It's the final week of the MLB regular season and chances are, you weren't carving out three hours of your time Monday night to watch the Texas Rangers and Houston Astros.
And if you didn't, what you the fall of a baseball record Monday night, when 30-year-old Guilder Rodriguez collected his first career major league hit after spending 13 seasons in the minors. Heading into the game, Rodriguez was 0-for-6 in his big-league career. He went 2-for-3 at the plate, including a game-winning RBI in the seventh inning.
What makes Rodriguez's story special is that he had played the most games in the minor leagues (1,095) without having made the bigs.
Seeing Rodriguez finally get his first big-league hit with his parents in the stands was a great sports moment. It was also a reminder of how hard it is to actually make it to the majors.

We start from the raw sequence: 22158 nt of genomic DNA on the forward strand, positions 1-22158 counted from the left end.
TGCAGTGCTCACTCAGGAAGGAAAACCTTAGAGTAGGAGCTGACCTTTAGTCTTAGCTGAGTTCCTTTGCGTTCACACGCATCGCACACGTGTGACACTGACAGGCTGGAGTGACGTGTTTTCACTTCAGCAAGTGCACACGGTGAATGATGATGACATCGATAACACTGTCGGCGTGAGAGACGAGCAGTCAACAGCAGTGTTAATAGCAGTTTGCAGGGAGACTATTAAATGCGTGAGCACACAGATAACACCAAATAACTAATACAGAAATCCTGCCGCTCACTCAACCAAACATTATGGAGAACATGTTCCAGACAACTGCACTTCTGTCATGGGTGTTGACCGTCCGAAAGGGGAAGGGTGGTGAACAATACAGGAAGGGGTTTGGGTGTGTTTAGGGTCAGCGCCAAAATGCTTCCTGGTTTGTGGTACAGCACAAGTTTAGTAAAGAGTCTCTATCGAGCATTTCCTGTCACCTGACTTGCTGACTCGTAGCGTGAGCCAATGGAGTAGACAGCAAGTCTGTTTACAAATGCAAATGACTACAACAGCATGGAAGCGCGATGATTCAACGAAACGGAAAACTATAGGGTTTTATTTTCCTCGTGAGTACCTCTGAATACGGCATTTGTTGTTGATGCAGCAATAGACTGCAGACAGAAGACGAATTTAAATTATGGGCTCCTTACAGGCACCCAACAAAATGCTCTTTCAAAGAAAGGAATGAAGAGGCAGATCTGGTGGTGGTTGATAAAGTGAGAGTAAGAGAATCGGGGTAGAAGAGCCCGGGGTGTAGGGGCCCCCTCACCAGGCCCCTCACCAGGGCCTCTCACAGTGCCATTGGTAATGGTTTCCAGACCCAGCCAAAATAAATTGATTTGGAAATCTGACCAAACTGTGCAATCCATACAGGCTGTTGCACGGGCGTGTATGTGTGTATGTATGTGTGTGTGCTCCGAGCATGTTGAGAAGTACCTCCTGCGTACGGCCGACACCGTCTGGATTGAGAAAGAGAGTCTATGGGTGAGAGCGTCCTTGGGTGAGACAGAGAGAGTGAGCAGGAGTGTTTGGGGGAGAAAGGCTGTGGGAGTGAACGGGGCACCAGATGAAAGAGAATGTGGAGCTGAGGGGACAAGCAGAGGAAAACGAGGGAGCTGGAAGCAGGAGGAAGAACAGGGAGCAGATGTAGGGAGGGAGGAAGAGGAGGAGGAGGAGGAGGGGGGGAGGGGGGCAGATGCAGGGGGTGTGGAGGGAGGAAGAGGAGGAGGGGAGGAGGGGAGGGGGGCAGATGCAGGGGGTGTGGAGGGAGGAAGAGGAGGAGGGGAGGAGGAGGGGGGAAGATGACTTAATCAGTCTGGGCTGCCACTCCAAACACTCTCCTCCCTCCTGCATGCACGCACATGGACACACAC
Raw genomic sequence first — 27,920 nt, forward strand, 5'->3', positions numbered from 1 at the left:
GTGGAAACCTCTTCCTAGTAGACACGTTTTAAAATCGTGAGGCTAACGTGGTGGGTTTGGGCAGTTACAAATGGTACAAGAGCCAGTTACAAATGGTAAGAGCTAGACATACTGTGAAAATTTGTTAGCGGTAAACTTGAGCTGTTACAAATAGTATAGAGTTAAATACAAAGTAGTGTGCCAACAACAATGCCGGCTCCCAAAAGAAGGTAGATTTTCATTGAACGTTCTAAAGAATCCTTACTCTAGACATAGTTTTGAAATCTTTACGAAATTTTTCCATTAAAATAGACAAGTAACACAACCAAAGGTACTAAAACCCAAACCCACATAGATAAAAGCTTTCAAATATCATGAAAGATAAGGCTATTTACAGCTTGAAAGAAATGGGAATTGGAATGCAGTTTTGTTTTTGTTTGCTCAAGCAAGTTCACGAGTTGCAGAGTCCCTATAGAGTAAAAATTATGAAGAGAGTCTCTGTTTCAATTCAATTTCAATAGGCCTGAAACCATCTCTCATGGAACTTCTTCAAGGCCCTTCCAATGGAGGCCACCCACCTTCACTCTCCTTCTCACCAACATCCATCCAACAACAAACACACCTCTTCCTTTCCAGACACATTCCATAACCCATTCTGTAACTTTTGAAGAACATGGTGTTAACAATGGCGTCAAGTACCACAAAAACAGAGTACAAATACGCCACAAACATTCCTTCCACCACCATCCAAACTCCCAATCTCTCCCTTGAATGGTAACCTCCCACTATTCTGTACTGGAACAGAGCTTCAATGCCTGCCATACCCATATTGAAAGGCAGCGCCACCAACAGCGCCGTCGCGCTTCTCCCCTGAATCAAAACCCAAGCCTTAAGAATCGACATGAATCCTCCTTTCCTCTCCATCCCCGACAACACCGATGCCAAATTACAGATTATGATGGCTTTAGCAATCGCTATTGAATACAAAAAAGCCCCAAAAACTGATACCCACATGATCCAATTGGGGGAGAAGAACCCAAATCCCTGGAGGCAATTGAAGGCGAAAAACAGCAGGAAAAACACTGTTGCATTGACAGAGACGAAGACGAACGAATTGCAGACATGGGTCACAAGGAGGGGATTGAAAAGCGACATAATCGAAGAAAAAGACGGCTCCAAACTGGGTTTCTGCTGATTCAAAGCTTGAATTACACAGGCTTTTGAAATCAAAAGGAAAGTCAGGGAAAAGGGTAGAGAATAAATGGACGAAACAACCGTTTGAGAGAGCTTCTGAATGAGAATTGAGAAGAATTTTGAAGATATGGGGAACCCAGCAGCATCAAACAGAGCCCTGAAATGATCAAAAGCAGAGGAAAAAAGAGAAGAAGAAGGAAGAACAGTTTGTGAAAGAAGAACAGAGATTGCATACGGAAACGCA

Every year, players from across America and around the world are taken in the MLB draft and set off on the developmental path of first joining a low level minor league team, and then — if things work out — make their way up the food chain until they're at Triple A, just a call-up away from making their big-league dreams a reality.
For Rodriguez, this took over a decade of toiling in the minors, but he's also not the only one. Chase Lambin is the oldest active minor leaguer at age 35 to have never played in the major leagues. There are a lot of Lambins all across the minor leagues. Scan any roster and you're bound to see a couple of players in their 30s you've never heard of, playing baseball because it's what they love, even without the recognition and the million-dollar paychecks.
In the end, chasing a sports dream doesn't always have a happy ending, but Monday night, Rodriguez and his parents got his. And you can bet he'll tell you all those years spent in the minors was worth it just for that one moment.